Stone Blue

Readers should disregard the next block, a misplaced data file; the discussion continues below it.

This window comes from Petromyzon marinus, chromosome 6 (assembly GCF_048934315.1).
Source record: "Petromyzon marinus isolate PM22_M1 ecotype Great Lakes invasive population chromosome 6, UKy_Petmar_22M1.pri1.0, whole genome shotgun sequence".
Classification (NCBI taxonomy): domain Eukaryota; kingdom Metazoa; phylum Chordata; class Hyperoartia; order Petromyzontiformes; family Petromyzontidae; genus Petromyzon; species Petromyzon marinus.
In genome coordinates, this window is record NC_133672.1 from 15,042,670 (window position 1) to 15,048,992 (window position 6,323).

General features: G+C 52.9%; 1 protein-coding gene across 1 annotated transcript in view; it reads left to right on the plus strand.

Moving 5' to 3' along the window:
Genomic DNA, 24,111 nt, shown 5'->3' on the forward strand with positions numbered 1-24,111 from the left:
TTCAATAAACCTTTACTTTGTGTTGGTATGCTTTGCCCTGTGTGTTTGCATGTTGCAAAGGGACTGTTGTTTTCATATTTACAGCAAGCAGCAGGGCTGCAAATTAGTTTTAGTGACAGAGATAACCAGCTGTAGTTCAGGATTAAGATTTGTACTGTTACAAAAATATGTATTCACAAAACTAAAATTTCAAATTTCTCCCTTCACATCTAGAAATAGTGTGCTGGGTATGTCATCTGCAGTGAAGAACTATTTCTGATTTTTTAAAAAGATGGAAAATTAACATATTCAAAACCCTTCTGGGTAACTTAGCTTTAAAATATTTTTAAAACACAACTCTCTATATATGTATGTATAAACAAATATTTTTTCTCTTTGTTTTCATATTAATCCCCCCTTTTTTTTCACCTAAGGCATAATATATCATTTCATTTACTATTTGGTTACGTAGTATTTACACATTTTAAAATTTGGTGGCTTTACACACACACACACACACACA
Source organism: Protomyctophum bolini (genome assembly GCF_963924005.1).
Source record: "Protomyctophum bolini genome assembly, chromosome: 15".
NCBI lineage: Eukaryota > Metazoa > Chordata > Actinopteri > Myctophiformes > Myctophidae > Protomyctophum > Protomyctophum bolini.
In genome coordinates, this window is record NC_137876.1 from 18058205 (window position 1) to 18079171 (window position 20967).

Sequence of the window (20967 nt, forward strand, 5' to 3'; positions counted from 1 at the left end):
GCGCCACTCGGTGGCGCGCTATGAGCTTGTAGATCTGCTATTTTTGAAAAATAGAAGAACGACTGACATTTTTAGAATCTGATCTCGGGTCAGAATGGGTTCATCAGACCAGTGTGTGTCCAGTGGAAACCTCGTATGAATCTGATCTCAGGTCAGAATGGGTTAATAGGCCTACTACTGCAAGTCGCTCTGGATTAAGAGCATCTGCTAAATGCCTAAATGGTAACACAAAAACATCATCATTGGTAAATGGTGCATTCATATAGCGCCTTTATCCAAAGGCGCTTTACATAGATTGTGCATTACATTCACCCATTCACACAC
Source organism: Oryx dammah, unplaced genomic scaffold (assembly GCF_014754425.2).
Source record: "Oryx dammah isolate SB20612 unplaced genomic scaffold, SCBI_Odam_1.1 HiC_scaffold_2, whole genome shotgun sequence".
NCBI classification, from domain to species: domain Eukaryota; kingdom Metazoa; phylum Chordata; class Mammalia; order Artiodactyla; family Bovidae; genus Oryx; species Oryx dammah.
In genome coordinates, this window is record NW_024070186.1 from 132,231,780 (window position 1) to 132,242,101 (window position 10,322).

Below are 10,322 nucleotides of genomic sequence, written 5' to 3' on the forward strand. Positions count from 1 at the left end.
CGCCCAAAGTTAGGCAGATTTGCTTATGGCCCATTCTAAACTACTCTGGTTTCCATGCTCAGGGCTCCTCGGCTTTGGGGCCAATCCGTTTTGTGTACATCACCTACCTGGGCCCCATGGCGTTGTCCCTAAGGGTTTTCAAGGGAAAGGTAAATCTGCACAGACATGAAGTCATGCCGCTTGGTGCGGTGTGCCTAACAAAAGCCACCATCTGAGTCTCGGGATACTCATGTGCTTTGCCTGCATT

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After racking up huge sales with Live, Foghat found themselves forced to choose between staying a hard rock cult group or trying to expand their success and become a full-on commercial phenomenon. They decided to experiment with adding a commercial edge to their sound and hired producing wiz Eddie Kramer (knob-twiddler for Jimi Hendrix and Kiss) to help them find the right balance between guitar power and studio gloss. Sadly, the resulting album, Stone Blue, is only intermittently successful because it never finds the right balance to make this compromise work. A good example is the title track: It has all the energy of a classic Foghat track and adds in some nice vocal harmonies, but it lacks the thick, bass-heavy bottom end and the bluesy edge that fuelled the band's best songs. This sonic schizophrenia goes even further on faceless songs like "High on Love" and "Easy Money," which sound like they could have been cut by any 1970s AOR band. Despite these moments of stylistic confusion, Foghat's old strengths manage to shine through on occasion: "It Hurts Me Too" is an impressive blues cover that features a searing vocal performance from Lonesome Dave Peverett, and "Chevrolet" successfully marries boogie rock riffs to a slick studio sound. However, the lack of a consistent overall direction keeps Stone Blue from being the success it could have been. In the end, it offers enough solid tracks to please the hardcore Foghat fan but casual listeners would better off checking out Fool for the City or Live for a better, more consistent idea of the group's strengths.

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